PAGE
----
I make my landscape paintings outdoors, and they are my immediate response to what I am seeing and feeling. Each painting is as close as possible to the experience of being there.
I try to interpret the place, the season, the time of day, and allow the moment to speak for itself through me. The painting might turn out to be saturated with excitement - the movement of water over rocks in a stream, the vivid green of a meadow; or it might breathe peacefulness - a seascape in the thin light of morning, a hillside muffled in snow.
I find myself returning again and again to the same subjects. There are particular place I love: a dark red barn in a field, a certain hill in the chartreuse green of spring, a stream in the woods with its ancient rocks like anchors to the earth. I paint these places over and over: the atmosphere and the light can reveal them in a hundred different ways.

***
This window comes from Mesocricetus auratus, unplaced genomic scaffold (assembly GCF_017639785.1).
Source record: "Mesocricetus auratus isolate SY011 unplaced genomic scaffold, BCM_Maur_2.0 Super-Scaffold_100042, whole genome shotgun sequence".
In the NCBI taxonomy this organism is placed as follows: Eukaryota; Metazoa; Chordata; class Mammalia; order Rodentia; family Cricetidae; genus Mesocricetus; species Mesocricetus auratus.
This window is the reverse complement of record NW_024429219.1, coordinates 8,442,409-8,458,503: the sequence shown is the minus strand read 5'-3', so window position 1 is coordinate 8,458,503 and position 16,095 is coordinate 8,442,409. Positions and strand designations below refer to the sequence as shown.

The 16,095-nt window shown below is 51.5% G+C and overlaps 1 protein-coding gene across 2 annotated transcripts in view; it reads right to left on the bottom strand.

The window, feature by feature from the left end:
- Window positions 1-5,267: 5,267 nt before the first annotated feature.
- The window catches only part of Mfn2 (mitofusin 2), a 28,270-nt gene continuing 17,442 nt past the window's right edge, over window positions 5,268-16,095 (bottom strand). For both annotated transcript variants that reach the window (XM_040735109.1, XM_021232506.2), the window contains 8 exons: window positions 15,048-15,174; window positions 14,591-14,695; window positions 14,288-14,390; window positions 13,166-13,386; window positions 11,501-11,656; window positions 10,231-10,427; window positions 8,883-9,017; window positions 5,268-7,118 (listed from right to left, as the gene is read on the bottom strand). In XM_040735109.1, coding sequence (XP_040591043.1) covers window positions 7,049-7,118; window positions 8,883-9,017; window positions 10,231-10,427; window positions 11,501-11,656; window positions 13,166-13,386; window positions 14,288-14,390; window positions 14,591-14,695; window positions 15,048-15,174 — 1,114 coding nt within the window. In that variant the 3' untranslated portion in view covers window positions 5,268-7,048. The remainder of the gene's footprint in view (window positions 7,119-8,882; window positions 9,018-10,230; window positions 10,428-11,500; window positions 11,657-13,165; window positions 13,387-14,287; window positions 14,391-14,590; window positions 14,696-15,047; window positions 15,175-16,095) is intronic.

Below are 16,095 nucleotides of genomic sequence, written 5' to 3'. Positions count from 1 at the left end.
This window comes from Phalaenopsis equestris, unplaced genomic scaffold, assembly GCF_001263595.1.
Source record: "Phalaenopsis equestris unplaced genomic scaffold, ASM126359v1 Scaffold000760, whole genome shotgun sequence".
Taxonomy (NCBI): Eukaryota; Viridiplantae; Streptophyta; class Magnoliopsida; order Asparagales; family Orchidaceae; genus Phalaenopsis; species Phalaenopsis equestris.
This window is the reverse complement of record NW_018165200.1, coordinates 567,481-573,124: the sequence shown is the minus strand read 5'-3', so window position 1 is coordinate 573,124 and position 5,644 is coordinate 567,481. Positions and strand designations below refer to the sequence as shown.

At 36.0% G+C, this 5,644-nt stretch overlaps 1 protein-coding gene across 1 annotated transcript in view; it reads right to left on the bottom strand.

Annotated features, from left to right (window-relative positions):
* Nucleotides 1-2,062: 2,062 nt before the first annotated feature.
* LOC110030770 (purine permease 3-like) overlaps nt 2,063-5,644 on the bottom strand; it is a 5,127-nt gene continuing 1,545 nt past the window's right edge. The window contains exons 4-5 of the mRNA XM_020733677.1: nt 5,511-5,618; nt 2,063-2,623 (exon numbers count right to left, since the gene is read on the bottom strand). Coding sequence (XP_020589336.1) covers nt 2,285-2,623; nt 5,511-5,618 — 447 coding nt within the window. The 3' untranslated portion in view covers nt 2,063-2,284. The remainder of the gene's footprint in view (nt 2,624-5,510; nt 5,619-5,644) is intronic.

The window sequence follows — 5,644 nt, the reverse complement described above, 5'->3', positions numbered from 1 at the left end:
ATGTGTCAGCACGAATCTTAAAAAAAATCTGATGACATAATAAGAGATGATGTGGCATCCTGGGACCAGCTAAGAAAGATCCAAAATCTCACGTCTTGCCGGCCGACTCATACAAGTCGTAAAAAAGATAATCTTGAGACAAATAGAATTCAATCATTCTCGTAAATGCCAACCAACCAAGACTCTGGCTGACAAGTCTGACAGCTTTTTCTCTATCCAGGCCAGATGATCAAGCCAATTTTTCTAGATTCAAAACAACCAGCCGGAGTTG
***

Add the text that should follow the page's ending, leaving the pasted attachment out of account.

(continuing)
Sometimes I make still-life paintings, especially of flowers. I have my favorites - tulips, poppies- and paint them again year after year. A bouquet in a vase is an old subject, but I seek to find a new way of saying something about each year's flowers, in this vase, in this light, on this day, much as a poet writes sonnet after sonnet, each a new poem within the familiar shape.
My work is changing with time Now I am focussing especially on the values of "dark Light," and on saturated color. I'm also becoming more aware of subtleties that I didn't recognize when I was younger.
As time goes on I see the same thing in a different way, and this continues to amaze me.